Stevens also introduced language that negated, for contracts awarded to corporations owned by Native Americans, a Defense Department requirement of elaborate cost-benefit analyses before government work could be outsourced to private companies.
In 2001, Chenega teamed with another Alaska Native Corporation, Arctic Slope Regional Corp., to win a $2.2 billion information technology contract at the National Imagery and Mapping Agency, now the National Geospatial-Intelligence Agency in Bethesda.
Then Chenega began pursuing homeland security contracts. After the attacks of Sept. 11, 2001, federal agencies began to purchase large gamma-ray machines and other kinds of screening systems to scan cars, trucks and cargo containers for bombs and weapons of mass destruction. In 2002, Chenega officials learned that the U.S. Customs Service was preparing to solicit bids for a $500 million contract to maintain the machines and train agents how to use them, interviews and documents show.
John Emelio, a marketing consultant for Chenega, approached Bickelman, the Customs procurement official. A former official at the Indian Health Service, Emelio had worked with Indian tribes for four decades, in and out of the government.
Bickelman said he listened as Emelio explained that the contract limits for small businesses did not apply to Chenega and that any sole-source award could not be protested.
"A whole new line of thinking emerged," Bickelman recalled in a recent interview. In the wake of the terror attacks, Bickelman said, he was under pressure to award a contract as quickly as possible. "They needed a solution and they needed it fast."
On Dec. 15, 2002, Bickelman convened a meeting of procurement and contracting officials on the 13th floor of the Customs building in Washington. Bobbie Walker, a Customs business manager and technology support official, had never heard of Alaska Native Corporations. Bickelman described Chenega and its special rights.
Walker said it was initially hard for her to believe that Customs could avoid the headaches of competitive bidding for the contract. Walker and other officials called Bickelman the next day and asked to meet with Chenega executives. On Jan. 2, 2003, Customs held a meeting in one of its offices in Lorton to prevent word from leaking to agency colleagues and contractors.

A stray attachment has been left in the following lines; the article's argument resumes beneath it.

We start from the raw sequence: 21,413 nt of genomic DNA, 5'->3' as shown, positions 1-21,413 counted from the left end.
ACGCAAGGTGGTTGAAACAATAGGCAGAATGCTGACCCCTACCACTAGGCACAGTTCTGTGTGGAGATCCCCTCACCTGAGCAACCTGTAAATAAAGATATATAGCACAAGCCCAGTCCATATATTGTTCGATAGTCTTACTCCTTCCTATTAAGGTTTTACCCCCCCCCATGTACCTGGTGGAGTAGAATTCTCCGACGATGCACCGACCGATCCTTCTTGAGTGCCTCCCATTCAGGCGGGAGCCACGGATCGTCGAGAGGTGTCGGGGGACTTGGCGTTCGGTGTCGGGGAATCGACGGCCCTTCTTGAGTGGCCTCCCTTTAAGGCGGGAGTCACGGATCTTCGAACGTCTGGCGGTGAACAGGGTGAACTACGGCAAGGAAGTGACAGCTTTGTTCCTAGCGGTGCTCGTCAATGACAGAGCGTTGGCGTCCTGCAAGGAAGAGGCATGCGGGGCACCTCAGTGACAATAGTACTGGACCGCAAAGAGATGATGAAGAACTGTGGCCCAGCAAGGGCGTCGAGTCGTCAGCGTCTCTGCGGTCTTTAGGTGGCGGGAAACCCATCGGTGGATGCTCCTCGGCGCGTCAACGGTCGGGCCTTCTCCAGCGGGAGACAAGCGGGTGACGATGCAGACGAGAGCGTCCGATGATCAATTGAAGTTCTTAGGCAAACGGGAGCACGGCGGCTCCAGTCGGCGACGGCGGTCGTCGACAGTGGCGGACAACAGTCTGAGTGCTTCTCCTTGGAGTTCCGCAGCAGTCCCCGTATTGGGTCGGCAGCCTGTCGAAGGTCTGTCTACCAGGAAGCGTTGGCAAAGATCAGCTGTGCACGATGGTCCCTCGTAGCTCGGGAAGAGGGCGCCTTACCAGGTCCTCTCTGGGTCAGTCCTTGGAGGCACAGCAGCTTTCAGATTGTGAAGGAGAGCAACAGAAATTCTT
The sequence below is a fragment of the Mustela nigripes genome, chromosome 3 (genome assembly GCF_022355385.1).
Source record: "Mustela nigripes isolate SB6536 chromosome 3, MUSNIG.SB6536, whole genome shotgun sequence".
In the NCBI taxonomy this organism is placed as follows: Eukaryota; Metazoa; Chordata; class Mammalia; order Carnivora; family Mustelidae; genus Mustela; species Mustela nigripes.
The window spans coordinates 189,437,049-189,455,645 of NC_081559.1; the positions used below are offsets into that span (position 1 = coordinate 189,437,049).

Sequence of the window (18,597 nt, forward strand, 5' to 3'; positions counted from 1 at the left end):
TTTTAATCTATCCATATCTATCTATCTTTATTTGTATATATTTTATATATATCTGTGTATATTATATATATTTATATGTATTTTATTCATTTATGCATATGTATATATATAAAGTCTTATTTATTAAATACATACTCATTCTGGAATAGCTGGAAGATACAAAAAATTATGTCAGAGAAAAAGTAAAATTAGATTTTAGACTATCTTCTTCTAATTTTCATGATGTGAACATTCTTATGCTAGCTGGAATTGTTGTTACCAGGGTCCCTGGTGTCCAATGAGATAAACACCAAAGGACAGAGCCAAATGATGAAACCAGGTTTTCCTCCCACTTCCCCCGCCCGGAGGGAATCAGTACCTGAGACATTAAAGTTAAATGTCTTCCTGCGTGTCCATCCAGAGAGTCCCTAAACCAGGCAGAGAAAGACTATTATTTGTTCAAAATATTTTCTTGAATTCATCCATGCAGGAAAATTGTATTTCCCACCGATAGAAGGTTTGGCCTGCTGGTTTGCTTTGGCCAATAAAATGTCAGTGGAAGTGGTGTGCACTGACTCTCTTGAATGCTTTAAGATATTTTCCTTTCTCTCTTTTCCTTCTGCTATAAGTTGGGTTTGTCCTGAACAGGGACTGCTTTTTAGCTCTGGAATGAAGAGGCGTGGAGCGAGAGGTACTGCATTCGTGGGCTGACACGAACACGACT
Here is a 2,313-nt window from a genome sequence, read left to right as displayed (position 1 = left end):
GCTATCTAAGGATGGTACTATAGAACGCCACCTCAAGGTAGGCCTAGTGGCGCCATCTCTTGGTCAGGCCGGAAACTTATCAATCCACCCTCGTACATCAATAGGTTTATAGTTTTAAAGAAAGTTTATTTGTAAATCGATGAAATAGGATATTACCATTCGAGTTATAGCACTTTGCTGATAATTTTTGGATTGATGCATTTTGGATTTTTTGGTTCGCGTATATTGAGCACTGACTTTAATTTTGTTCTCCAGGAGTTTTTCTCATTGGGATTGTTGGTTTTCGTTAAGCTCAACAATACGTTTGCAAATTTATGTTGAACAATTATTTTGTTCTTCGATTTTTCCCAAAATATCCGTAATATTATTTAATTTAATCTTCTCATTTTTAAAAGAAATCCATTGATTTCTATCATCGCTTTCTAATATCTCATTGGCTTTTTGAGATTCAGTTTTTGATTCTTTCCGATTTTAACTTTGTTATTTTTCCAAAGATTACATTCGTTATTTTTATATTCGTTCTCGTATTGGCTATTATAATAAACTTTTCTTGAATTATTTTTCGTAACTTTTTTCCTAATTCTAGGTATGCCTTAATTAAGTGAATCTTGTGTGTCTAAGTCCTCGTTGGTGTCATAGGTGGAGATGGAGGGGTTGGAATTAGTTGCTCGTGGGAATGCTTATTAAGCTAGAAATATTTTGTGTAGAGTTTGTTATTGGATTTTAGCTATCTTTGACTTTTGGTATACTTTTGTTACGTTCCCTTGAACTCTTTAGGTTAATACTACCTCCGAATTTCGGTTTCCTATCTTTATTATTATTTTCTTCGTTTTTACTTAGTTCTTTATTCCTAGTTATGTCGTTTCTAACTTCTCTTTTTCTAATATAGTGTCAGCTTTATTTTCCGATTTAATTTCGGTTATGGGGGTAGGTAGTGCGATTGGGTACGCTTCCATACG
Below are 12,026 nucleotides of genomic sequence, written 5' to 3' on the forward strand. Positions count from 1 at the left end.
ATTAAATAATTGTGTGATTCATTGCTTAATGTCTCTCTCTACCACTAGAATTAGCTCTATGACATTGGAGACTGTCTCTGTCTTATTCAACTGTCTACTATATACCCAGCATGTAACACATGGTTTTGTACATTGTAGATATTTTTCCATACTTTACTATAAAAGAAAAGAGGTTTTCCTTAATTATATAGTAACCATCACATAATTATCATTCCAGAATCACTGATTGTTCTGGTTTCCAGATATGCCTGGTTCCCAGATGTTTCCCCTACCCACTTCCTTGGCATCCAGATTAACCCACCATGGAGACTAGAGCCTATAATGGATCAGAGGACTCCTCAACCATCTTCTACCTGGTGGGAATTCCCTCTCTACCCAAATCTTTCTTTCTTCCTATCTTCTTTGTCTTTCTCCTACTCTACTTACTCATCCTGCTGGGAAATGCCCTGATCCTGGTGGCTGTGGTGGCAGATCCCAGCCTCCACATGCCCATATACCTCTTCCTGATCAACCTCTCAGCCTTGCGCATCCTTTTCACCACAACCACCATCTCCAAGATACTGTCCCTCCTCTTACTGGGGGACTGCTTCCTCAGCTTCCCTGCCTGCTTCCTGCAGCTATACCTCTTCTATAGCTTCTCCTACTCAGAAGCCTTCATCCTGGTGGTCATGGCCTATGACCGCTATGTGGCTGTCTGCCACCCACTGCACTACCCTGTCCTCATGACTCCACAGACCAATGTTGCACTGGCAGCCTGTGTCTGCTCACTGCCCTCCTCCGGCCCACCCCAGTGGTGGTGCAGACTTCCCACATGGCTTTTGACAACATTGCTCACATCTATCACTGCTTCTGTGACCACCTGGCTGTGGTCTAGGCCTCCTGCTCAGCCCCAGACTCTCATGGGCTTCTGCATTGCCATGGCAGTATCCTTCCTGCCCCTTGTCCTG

"We snuck them into our place," Walker said.
At the four-hour meeting, Chenega executives presented a marketing book graced with a cover photo of Prince William Sound, framed by glacier-covered mountains. The 49-page book began, "Who is Chenega?"
After describing the history of the company, Chenega officials made their pitch. In response to questions about their ability to do the work, Chenega said it would subcontract some work to an established firm called Anteon International Corp. in Fairfax County.
Customs officials said they spent several weeks examining Chenega's performance on at least six other federal contracts and were told that the company received top marks.
By the end of February 2003, Customs decided to hire Chenega in a no-bid deal. The contract would begin as a one-year arrangement, with an option for up to nine one-year extensions.
'An Alternative Approach'
Several weeks ago, Chenega representatives contacted staff members for Alaskan lawmakers to request a meeting with the Transportation Security Administration. Chenega wanted to persuade the TSA officials to piggyback on the Customs maintenance contract and give Chenega a potentially much larger sole-source contract to maintain TSA's scanning equipment at the nation's airports.
In addition to officials from Chenega, Customs and Border Protection, and the TSA, the Oct. 19 meeting, in the office of Jon DeVore, the chief counsel for Sen. Lisa Murkowski (R-Alaska), was attended by Kate Williams, a Stevens staff assistant. DeVore, who once worked for an Alaska Native Corporation, is a former Stevens staff member.
Several of the senator's former and current staff members have worked directly for or lobbied on behalf of Alaska Native Corporations. Lisa Sutherland, the deputy staff director on the Senate Appropriations Committee, worked as a legislative analyst for the Bristol Bay Native Corp.
Some of Stevens's former aides, including Ronald G. Birch, and Stevens's wife's brother, William H. Bittner, belong to Birch, Horton, Bittner & Cherot, a law firm that the corporations, including Chenega, frequently turn to when they are trying to win contracts, records show. In December, the Los Angeles Times reported on an arrangement in which an Alaska Native Corporation, Arctic Slope, pays $6 million a year to lease space in an office building partially owned by Stevens.
Chuck Kleeschulte, a spokesman for Murkowski, said the goal of the meeting in DeVore's office "was to make sure there was good communication between the two departments." When asked whether Stevens and Murkowski were trying to sway TSA to hire Chenega, he said, "U.S. senators never try to promote an individual company." As for the presence of Chenega at the meeting, Kleeschulte said the idea was simply to give the company a chance to "speak about the possibilities."
Last week, on Nov. 15, TSA announced it was delaying a plan to issue requests for proposals, which would have been a prelude to the bid process. The agency said it had been made aware of "an alternative approach."
Staff researcher Alice Crites contributed to this report.